My next couple of posts are going to focus on the types of words that can and can’t be trademarked. This post centers on generic terms. In short, a generic name of a product can never function as a trademark to indicate origin. The terms “generic” and “trademark” are mutually exclusive. If a term is generic, it can never function as a mark to identify and distinguish the products of only one seller. As the Seventh Circuit noted, “[a] generic term is one that is commonly used as the name of a kind of goods. …unlike a trademark, which identifies the source of a product, a generic term merely identifies the genus of which the particular product is a species.”
As such, a seller cannot appropriate a previously used generic name of a thing and claim exclusive rights in it as a trademark for that thing. Likewise, if a seller develops trademark rights in a term which the public then appropriates as the name of a product, the mark may then be declared to be a generic name and all trademark rights may cease. Therefore, once declared to be a generic name, the designation is free for all to use. This can occur when the owner of a trademark fails to police the mark, resulting in widespread usage by competitors leading to a perception of “genericness” among the public. Sometimes, a term intended by the seller to be a trademark for a new product is taken by the public as a generic name because the public has no other word to use to name the new product or service. This was the case for words such as “aspirin” and “cellophane.”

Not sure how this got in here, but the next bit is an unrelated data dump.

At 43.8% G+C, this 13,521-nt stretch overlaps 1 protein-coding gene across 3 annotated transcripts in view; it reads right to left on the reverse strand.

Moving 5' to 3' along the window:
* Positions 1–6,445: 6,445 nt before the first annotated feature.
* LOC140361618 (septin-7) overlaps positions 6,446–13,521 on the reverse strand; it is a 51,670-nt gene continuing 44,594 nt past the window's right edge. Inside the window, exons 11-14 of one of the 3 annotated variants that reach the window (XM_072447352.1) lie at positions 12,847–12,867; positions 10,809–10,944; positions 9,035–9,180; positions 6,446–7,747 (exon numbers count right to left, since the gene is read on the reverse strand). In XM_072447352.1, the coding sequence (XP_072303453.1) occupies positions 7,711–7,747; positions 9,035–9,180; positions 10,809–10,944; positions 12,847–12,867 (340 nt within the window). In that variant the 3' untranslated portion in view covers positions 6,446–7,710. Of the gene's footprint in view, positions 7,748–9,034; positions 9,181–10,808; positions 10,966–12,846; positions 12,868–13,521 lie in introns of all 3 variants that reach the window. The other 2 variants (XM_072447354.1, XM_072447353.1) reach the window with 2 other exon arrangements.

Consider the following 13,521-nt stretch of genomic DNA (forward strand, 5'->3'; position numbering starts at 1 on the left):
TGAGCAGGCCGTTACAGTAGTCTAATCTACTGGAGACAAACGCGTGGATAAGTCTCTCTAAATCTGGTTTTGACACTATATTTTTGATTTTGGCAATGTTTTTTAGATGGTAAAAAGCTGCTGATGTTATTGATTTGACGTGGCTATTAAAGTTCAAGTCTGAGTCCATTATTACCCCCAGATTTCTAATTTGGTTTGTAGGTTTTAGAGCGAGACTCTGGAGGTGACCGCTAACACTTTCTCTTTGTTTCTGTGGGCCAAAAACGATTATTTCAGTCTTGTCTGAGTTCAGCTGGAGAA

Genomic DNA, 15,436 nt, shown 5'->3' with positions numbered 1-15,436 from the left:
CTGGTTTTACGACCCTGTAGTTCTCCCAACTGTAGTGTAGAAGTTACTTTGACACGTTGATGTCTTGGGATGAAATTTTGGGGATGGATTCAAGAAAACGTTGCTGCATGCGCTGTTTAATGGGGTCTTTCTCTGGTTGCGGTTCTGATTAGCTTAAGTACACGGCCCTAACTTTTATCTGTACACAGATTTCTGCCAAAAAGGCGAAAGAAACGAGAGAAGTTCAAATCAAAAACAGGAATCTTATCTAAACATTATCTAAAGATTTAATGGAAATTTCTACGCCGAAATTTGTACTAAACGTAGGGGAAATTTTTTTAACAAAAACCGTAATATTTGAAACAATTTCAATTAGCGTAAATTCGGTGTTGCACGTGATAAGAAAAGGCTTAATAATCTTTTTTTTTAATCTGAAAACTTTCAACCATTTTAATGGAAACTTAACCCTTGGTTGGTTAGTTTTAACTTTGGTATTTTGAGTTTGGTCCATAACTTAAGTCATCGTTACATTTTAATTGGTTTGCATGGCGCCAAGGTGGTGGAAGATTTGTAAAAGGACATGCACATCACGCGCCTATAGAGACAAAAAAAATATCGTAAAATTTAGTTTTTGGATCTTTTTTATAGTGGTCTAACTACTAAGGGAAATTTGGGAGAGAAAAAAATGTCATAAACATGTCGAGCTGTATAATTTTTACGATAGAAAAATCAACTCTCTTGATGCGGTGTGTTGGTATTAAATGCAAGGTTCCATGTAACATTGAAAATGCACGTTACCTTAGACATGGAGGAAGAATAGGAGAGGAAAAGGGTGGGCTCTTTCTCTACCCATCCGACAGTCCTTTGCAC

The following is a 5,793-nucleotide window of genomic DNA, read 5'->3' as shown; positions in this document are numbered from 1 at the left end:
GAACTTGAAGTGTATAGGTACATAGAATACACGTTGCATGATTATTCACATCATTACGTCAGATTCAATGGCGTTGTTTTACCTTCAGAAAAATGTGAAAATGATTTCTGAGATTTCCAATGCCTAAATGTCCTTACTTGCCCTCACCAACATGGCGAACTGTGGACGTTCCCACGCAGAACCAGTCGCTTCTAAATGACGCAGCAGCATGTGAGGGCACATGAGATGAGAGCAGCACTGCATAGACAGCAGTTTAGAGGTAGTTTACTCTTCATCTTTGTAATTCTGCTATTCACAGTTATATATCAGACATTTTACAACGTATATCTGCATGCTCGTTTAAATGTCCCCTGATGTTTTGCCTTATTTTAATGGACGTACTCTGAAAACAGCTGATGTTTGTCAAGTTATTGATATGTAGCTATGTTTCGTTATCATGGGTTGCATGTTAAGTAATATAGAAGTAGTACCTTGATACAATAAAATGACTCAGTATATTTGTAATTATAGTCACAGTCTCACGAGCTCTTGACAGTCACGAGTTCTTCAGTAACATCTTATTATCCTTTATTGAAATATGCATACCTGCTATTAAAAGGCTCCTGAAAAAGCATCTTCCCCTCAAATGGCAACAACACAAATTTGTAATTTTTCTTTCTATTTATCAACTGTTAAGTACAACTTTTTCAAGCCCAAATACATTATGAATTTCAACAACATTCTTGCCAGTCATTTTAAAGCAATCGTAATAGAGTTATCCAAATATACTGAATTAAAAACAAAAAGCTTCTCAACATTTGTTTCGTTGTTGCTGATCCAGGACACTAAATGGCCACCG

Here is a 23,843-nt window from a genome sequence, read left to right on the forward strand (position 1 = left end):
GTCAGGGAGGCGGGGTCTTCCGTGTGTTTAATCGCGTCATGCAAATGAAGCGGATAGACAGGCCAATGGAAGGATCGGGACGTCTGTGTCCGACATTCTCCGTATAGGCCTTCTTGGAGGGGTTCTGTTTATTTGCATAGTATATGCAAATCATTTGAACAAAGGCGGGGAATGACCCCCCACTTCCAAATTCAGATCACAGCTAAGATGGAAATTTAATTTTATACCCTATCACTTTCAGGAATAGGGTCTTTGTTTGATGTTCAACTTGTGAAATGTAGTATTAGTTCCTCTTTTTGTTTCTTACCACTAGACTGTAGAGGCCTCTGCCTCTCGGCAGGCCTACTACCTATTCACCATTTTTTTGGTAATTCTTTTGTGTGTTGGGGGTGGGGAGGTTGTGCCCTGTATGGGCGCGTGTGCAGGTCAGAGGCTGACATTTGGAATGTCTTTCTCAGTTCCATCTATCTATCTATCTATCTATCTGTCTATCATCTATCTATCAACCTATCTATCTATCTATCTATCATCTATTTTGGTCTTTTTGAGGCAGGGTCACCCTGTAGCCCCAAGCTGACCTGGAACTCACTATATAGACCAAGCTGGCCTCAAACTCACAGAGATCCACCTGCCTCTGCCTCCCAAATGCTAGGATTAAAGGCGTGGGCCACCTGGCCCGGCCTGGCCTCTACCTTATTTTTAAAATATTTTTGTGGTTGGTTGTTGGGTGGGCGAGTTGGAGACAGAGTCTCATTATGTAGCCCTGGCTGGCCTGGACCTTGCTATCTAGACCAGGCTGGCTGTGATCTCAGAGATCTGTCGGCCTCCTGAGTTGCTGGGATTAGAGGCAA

Because a generic term is not capable of distinguishing the source of one good or product from another, it cannot be registered as a trademark or service mark on the Principal Register or the Supplemental Register. Although the Supplemental Register is designed for noninherently distinctive designations (such as descriptive words) which are capable of achieving trademark status by gaining secondary meaning and distinctiveness, a generic mark would never qualify because generic terms can’t become trademarks merely by the acquisition of secondary meaning.
To properly be called an unprotectable generic name or term in trademark law, the designation must be the name of the same product or service for which it is used to identify the source of. Certainly, a term can be a generic name of one thing but be a trademark for some other product. For example, “APPLE” is a generic name for a fruit, but it is a trademark for computers. Another example is “IVORY,” a generic name for the material forming the tusks of elephants but a trademark for soap sold by Proctor & Gamble. The examples go on and on, including “BICYCLE,” “CATERPILLAR,” “SANDALS” and “SHELL.” Therefore, you can’t argue that because the designation is a generic name for something, it can’t be a trademark for anything.